How Has Russia’s Zero Tolerance Drunk-Driving Law Changed?
According to news sources, as of last month, motorists in Russia will be allowed to have a small drink before taking the wheel. Previously, even one drink was a serious infraction of the law. This alteration is surprising, especially considering that Russia has one of world’s worst driving safety records. According to government figures, more than 33,000 Russians died in traffic accidents in 2007, and drunken driving caused at least 15,000 road accidents.
A spokesman for the State Traffic Inspectorate said:
“The maximum blood-alcohol level is now raised from zero to 0.3 grams per liter of blood to move in line with international standards.”
How are Russians reacting to this alteration in the Zero Tolerance Drunk-Driving Law?
The issue has divided Russian motorists. Critics claim the change in the Zero Tolerance Drunk-Driving Law not only condones drunk driving, but will also lead to even more road fatalities. Supporters of the change, notably the Interior Ministry’s Road Safety Department, claim that it will bring Russia’s traffic laws in line with what is accepted in many parts of the world. (This is assuming that there will be any Russians left after this new law takes it toll on Russian highways.)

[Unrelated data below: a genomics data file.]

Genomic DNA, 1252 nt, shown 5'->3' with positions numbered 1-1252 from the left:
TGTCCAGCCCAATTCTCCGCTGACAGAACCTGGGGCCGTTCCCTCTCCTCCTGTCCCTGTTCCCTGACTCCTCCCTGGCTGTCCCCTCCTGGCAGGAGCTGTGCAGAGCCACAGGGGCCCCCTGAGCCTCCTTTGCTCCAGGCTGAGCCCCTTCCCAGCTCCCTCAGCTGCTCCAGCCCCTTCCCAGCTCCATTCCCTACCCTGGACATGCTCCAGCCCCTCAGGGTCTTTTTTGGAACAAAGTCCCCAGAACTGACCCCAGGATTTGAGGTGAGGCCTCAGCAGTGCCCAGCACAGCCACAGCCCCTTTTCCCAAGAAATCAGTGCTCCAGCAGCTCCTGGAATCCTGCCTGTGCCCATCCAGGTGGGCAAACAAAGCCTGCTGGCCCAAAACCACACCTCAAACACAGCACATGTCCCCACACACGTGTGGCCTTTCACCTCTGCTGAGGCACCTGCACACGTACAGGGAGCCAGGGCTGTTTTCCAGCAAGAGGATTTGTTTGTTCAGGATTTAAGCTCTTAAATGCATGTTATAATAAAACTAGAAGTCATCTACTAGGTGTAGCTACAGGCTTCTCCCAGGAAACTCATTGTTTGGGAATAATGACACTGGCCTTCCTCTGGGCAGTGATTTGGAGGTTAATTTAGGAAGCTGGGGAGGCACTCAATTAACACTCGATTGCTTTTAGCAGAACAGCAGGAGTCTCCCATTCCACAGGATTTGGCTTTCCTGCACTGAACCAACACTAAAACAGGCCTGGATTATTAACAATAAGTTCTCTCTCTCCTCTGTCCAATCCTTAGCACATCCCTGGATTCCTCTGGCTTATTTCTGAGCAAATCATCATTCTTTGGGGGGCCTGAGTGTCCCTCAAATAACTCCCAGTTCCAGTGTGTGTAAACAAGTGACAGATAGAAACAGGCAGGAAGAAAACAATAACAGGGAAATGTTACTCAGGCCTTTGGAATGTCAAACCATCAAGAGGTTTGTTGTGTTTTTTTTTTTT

What are some of the other repercussions that can be expected from the changes in Russia’s Zero Tolerance Drunk-Driving Law?
Some critics argue that the new law will only make the Russian traffic police more corrupt. They are often accused of taking bribes to let off drivers who have been drinking. Now more opportunities will arise because the law places even more power in officer's hands.
Who knows what the Russian government was thinking when they lifted the ban on drinking and driving? Perhaps those in charge had a bit too much to drink as well?
I don’t know about you, but if I ever find myself in Russia, I will try my best to take the train.